I whine about tabloid journalism, but I often end up reading the stuff anyway. Ah well! And yet I recently discovered how easily I am manipulated by the sensational stories and headlines I consume.
Until recently, I admired the actor Alec Baldwin. Everything I knew about him I learned from the film, Glengarry Glen Ross. In it, he plays a small but terrifically nasty role as the slick tough guy from “Mitch and Murray” coming to knock some salemen’s heads. He gives a motivational speech with lines like:
“As you all know, first prize is a Cadillac El Dorado. Anyone wanna see second prize? Second prize is a set of steak knives. Third prize is you’re fired.”
He finishes the scene by brandishing a pair of brass balls and swinging them below his belt.
“You want to know what it takes to sell real estate? It takes BRASS BALLS to sell real estate. Go and do likewise gents.”
Yah! It’s a classic scene. Check it!
So, a few weeks ago when I read a linkbait headline screaming Alec Baldwin was quitting New York City (whoa! he’s in NYC not LA?), of course I clicked. I skim-read the whole New York Magazine piece, which was basically a very long, very specific rant, spoken or written (hard to tell) by Alec Baldwin detailing ways he gets no respect. Like Rodney! Except Baldwin was totally serious. He itemized all the ways he tries to be a caring public figure but is, for various unfair reasons, by various unfair people, shat upon and accused of evil — and false! — ill-liberal behavior.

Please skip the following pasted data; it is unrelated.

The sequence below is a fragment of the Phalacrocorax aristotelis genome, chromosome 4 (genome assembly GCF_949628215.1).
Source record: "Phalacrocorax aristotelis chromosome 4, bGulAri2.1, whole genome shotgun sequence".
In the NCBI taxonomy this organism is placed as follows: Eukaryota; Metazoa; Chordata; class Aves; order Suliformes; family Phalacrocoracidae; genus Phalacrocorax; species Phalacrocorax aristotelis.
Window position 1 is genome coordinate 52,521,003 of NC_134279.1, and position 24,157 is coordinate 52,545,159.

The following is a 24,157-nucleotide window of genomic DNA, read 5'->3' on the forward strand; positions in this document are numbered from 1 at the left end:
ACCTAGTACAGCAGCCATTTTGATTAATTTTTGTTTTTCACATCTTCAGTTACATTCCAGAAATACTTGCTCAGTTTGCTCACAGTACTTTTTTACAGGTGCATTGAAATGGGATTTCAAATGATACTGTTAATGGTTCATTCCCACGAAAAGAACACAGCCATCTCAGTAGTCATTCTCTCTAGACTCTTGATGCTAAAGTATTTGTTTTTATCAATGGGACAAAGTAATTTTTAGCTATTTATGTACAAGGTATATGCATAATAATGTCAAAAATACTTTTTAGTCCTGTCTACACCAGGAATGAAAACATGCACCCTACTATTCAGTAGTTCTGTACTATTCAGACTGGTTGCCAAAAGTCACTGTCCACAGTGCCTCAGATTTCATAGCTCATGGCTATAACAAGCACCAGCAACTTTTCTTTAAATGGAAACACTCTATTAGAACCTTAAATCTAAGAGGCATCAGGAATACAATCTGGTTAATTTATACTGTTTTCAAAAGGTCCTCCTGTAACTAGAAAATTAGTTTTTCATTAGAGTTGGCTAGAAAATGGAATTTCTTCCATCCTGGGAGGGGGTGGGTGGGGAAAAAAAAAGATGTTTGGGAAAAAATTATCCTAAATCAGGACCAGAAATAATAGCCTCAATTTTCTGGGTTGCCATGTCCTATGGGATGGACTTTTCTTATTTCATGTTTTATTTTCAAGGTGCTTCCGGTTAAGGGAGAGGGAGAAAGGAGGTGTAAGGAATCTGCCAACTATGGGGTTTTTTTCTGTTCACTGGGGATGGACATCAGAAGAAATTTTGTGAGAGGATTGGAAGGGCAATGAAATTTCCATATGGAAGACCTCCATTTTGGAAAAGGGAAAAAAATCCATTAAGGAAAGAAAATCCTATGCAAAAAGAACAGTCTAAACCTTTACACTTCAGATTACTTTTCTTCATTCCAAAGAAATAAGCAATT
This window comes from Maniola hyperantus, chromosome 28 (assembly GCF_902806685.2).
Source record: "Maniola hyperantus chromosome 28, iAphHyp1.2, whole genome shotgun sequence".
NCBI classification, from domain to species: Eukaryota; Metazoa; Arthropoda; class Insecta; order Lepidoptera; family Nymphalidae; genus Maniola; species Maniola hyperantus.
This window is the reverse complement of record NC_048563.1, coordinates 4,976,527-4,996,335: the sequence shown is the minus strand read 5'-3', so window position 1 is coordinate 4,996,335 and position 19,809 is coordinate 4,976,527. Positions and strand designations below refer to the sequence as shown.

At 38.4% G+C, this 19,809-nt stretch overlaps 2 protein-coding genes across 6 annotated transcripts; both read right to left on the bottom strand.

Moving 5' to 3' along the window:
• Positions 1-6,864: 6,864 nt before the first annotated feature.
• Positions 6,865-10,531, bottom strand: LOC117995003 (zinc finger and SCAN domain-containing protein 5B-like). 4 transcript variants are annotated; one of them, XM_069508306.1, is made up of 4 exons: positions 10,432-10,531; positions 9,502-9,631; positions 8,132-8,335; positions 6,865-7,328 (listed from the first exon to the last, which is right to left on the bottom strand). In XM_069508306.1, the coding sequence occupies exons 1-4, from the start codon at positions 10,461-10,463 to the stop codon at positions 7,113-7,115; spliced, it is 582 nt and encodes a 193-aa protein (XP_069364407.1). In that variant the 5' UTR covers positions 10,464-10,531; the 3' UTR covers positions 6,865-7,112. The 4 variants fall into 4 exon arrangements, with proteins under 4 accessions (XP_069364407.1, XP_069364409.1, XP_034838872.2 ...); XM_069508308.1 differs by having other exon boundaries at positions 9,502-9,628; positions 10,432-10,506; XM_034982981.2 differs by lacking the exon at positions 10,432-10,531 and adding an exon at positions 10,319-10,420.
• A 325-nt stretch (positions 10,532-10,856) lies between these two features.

Yah! It was embarrassing . (You will have to Google it. I’m not linking.)
The next thing I knew, I had a completely different view of Alec Baldwin. Oh, I believed he was vilified unfairly; anyway, I was too lazy to check the facts. Heck, I didn’t even know he HAD a television show. Even so, after reading his rage against vicious public perception, I immediately stopped thinking of Alec Baldwin as an actor. Suddenly he’d become a goofy celebrity with a gift for terrible PR.
Okay, so what’s the point? From actor to moron in 15 minutes: public media has a sadly insidious effect. Who cares, you ask? Here’s the kicker: Real life trumps “the media.”
Soon after reading Baldwin’s ridiculous rant, I was listening to public radio, as I am wont to do on weekday evenings. My boys and I tuned in, once again, to an hour with the New York Philharmonic, hosted by Alec Baldwin. I had heard the host’s very smooth, deliberate, intelligent-sounding voice many times, and I assumed it was some-classical-music-DJ Alec Baldwin, not THE Alec Baldwin. And as they’ve asked before, the boys wanted to know: “Is that Alec Baldwin the actor?” This time, I Googled it.
Alec Baldwin in the WFMT studio. Photo: Todd Heisler, New York Times, 2009.
Well! Sure enough, Baldwin’s been the voice for the New York “Phil” since 2008, a serious personal commitment. Plus, he recently donated $1M to the orchestra.
Immediately, my view of the man flipped — again. Now that I know he’s an individual who spends his time and money where he sees true value, I view him as a bonafide public figure, not merely an actor, and certainly not merely a tabloid clown.
The tasks for me remain: resist the tabloid linkbait. Think more kindly of strangers. Keep listening to Alec Baldwin and the New York Phil. . .